Just weeks after Iran brokered a nuclear agreement with the United States and other countries, in exchange for access to $150 billion in assets that had been frozen, Iran has signaled continued hostility toward the U.S. The latest example is a drone flying over the Persian Gulf.
Last month, it was reported that Iran flew an unarmed drone, Shahed-121, over the nuclear-powered aircraft carrier, USS Harry S. Truman, and a nearby French warship. The ships were in international waters, almost 90 nautical miles off the Iran coast.
Now, it turns out that the drone is quite a bit scarier than first thought. (See video footage on the next page.)
The Shahed-121 drone is similar to Iran's new Shahed-129 drone, which is capable of carrying missiles, the U.S. Navy reports. This comes just months after Iran fired rockets close to U.S. warships.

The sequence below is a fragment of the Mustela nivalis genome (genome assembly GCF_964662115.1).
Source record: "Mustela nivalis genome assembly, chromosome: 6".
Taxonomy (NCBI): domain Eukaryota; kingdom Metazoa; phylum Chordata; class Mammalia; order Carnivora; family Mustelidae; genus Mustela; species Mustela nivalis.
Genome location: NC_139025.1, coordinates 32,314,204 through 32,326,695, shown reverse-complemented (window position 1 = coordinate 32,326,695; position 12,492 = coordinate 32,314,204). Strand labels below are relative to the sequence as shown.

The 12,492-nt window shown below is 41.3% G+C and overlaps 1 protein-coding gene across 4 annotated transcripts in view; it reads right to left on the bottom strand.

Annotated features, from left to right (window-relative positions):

"You're one broken rocket fin away from creating a serious international incident that could have had unfortunate consequences," Cmdr. Kevin Stephens of the U.S. Navy told the Associated Press. The U.S. Navy sent a helicopter to film the Shahed-121. Both the U.S. and French military confirmed the Iranian drone was unarmed.
When reports about the Iranian drone first surfaced, the U.S. Navy said it was a safe and routine exercise. However, in its internal report, which the AP has seen, the incident was described as "safe, abnormal, and unprofessional."
Iran was flying the drone in international airspace, so it was operating legally. Moreover, the U.S. couldn't shoot it down, or it would have been considered a U.S. act of aggression.
Iran is one of only a few countries equipped with drones that can be used in battles. In fact, the Shahed-129 (photo above) is being used for exactly that purpose in Syria, where Iran is supporting Syrian President Bashar Assad, in that country's civil war.